I don’t know what I expected, but it wasn’t indifference.
He held our baby, of course. Posed for pictures, face-to-face with our squishy newborn, smiling. Changed an obligatory diaper here and there, and napped with the baby on his chest, as most dads do. But I couldn’t shake the gnawing feeling that my husband wasn’t as in love with our child as I was, and it planted a seed of fear that he wouldn’t be the kind of dad I’d hoped he’d be.
Maybe I was paranoid, having grown up largely without a father myself. For my children, I wanted a hands-on dad, the kind who would teach them how to ride a bike and take them fishing while dispensing tidbits of fatherly wisdom. My own father, before he decided he was tired of the role and split, was pretty much just a fixture — a placeholder in the traditional “Dad” slot, the breadwinner, the dude who changed the light bulbs and unclogged the toilet. Never the type I’d confide in or even hang out with. Hugs — or any outward demonstrations of parental love, really — weren’t his thing.
But my kids, I vowed, would have a real dad. The kind who would show them every day how important they were to him. The kind who was present, and involved, and active. Like the dads on TV. Like the kind I always wished I had. And when I decided I was going to commit my life to the man who would be my husband, it was partially because I saw in him the potential to be that amazing sort of father I wanted for my future children.
Yet here we were with our newborn son, whom I had loved instantly, from the moment I saw his puffy little face. I was smitten. I could have stared at him for hours, and I did sometimes, absorbing every detail of his long lashes and his miniature fingernails. My husband wasn’t nearly as infatuated with him. He was supportive, helping with whatever I asked him to help with, but I got the clear sense that it was coming more from a place of duty rather than the desire to care for his baby.
The weeks ticked by. Months went past. I was disillusioned. Maybe that’s just how men were? Maybe I had it all wrong, this idea of how fatherhood was supposed to look. Or maybe I had just inadvertently continued a pattern by choosing a man like my father, aloof and uninterested. I was scared and stressed.
But after a while — I’d say around the six-month mark — something shifted, and it was like my husband’s relationship with our son just sort of took off. He discovered the most surefire ways to make him laugh and delighted in the fact that the baby’s laugh was a tiny version of his own. From that point on, they were like two peas in a pod, to my profound relief, and I realized something: My partner, fatherhood-wise, was just a bit of a late bloomer. He had only begun to bond with our son when the baby was old enough to demonstrate something tangible in return — a smile, a laugh, reaching out his chubby hands.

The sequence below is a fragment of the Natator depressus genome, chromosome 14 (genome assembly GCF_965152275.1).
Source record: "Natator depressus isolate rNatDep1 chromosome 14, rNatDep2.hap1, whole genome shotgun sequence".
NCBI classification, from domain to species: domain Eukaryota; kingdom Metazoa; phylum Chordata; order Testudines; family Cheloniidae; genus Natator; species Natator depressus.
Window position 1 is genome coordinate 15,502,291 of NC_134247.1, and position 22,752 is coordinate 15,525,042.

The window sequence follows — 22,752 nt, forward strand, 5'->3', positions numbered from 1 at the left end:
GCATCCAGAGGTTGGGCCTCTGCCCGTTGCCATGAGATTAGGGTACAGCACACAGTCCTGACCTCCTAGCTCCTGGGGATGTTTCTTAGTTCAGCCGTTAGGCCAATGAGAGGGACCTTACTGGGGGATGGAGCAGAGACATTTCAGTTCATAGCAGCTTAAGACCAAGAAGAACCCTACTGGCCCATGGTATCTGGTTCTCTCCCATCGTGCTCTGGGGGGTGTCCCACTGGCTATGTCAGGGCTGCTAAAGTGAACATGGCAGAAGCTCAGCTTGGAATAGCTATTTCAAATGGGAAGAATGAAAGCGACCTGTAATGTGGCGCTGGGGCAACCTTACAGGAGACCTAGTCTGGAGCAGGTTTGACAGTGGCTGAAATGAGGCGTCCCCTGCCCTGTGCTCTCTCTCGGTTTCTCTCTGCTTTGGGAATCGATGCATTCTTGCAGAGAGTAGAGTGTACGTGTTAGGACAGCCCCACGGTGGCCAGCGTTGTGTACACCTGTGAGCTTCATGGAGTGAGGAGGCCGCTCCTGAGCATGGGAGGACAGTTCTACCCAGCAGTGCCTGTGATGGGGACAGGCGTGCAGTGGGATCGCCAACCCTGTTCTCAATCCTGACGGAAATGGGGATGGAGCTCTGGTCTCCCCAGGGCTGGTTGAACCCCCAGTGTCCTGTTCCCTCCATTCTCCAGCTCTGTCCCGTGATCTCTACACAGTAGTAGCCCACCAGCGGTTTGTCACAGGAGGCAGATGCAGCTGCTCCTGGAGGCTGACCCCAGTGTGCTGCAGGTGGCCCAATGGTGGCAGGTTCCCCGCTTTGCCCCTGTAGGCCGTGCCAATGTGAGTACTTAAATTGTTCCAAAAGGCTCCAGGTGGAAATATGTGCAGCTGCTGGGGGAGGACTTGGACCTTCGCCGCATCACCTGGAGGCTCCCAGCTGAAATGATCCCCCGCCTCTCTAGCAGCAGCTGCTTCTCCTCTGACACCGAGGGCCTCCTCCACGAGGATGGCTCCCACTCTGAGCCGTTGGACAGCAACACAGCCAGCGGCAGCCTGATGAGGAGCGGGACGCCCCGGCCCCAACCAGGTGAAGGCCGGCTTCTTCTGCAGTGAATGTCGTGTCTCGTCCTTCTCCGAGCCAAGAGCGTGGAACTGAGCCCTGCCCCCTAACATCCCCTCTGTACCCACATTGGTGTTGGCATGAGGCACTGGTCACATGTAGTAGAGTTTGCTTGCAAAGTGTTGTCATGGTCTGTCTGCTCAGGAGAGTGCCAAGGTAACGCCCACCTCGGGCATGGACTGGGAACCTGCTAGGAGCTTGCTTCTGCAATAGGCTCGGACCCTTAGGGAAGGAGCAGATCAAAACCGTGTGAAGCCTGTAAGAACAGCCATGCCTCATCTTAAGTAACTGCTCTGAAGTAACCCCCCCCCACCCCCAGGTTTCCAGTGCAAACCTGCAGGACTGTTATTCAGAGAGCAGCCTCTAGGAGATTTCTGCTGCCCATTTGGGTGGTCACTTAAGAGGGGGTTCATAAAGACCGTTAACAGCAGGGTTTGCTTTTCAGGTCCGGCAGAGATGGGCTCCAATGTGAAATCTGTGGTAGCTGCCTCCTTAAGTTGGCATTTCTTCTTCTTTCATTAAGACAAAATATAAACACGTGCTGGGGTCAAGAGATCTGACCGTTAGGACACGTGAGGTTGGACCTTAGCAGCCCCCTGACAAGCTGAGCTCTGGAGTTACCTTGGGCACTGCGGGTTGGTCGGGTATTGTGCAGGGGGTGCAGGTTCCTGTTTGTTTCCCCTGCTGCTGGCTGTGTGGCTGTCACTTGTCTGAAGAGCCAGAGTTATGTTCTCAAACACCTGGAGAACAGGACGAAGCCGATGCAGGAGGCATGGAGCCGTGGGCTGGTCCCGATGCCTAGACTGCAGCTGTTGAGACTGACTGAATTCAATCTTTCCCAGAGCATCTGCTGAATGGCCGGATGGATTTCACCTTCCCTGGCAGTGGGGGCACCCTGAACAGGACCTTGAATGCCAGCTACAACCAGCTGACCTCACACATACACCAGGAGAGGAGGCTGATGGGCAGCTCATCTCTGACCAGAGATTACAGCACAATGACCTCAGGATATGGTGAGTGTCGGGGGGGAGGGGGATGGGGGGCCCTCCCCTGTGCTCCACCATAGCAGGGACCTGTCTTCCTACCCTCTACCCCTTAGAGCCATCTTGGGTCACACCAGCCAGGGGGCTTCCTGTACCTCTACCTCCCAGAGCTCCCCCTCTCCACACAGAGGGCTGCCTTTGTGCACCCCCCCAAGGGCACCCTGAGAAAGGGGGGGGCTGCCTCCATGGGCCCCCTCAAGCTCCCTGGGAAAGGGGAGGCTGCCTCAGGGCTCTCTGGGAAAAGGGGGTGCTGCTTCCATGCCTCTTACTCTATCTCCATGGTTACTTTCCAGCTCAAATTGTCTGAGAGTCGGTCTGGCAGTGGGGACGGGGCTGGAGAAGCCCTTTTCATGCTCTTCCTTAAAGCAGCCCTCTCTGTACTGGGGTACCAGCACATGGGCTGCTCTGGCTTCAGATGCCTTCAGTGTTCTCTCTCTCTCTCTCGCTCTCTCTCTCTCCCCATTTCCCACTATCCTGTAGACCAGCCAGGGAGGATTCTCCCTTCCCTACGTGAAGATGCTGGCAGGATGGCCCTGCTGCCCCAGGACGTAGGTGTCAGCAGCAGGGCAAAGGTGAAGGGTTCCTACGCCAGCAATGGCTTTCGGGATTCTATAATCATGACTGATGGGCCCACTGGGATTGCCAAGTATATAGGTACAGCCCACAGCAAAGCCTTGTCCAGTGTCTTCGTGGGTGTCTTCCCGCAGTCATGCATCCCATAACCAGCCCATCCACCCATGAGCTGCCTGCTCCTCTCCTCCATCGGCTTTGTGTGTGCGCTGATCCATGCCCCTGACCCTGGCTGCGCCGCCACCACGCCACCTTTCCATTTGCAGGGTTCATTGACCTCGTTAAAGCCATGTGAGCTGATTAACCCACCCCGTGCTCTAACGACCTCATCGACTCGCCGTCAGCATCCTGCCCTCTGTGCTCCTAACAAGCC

It makes much more sense to me in hindsight. It might be easier for moms to be invested in the baby from the start. We’ve got nine months of physically experiencing its growth, and the intense work of labor and delivery, and the help of maternal hormones flowing through our bodies to kick off the bonding process. Dads just get to watch it all happen to someone else and show up when it’s time, and are expected to be automatically devoted simply because, well, they’re the dads. And some dads are instantly in love with their newborns. For some, though, it just takes more time, and the ability to get something out of the emerging relationship. But since they can’t really say, “Hey, I’m not all that into this baby,” (I mean, can you imagine the reaction?!) they have to go through the motions until the day comes when they’re genuinely able to enjoy their child.
We’ve been through four newborns together now, and I can tell you that my husband was the same distant way with every one of them. He held them, kissed them, helped with their care and feeding, but mostly just went through the motions. That is, until they got a little bit older, a little more interactive, a little more sturdy. Then it always changed. Their relationship seemed to soar after that point.
I asked him the other day why it always took him so long to warm up to our babies.
“Because you can’t wrestle with a newborn,” he joked.
Some guys, I think, are like caterpillars in a cocoon. You wonder if they’ll ever fully emerge into the world of fatherhood. But when they do — once the metamorphosis from “donor” to “Dad” is complete — it’s a fascinating, beautiful transformation. They turn into the type of dad who will watch his children sleep and marvel at how tall and long-limbed they’re getting. The type who will hug and give advice and piggyback rides, and yes, wrestle. The loudest cheerer on the sidelines.
That’s my husband now.
The last to bond, maybe, but the first to come through for his kids — no matter what.